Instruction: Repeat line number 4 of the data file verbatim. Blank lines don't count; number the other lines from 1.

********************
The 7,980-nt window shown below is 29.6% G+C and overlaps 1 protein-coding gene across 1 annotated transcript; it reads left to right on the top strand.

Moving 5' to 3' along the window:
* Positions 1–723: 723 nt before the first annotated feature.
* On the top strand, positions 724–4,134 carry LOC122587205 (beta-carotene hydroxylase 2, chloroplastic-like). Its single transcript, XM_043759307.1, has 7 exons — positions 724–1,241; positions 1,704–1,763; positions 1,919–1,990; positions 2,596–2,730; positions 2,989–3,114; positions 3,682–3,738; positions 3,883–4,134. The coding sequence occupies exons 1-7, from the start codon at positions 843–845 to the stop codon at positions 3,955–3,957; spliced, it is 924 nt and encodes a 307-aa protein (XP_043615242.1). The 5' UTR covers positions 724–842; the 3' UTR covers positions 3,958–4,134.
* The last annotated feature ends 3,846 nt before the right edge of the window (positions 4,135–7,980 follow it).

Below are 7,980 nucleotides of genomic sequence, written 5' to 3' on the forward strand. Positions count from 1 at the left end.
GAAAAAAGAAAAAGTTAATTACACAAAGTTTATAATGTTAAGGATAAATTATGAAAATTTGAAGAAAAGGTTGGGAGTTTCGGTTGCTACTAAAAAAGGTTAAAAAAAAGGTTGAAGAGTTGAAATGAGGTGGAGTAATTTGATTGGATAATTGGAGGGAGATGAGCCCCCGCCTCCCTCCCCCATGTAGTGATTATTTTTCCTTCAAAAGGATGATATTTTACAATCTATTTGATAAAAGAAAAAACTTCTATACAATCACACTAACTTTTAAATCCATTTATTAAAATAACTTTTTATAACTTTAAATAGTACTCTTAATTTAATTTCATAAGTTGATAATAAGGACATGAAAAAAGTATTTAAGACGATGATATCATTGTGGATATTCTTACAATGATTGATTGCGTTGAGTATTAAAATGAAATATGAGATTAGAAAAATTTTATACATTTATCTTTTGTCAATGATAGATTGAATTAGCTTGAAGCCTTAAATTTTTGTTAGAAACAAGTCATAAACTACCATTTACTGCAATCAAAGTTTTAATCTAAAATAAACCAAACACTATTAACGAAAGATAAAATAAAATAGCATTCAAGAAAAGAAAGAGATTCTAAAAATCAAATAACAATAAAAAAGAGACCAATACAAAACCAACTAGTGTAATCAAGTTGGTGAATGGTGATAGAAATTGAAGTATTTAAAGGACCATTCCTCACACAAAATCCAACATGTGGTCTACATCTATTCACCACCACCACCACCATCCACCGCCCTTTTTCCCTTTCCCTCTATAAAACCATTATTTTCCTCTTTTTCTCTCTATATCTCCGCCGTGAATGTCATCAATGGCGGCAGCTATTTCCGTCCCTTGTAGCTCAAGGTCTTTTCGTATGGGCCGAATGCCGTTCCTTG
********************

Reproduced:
* On the top strand, positions 724–4,134 carry LOC122587205 (beta-carotene hydroxylase 2, chloroplastic-like). Its single transcript, XM_043759307.1, has 7 exons — positions 724–1,241; positions 1,704–1,763; positions 1,919–1,990; positions 2,596–2,730; positions 2,989–3,114; positions 3,682–3,738; positions 3,883–4,134. The coding sequence occupies exons 1-7, from the start codon at positions 843–845 to the stop codon at positions 3,955–3,957; spliced, it is 924 nt and encodes a 307-aa protein (XP_043615242.1). The 5' UTR covers positions 724–842; the 3' UTR covers positions 3,958–4,134.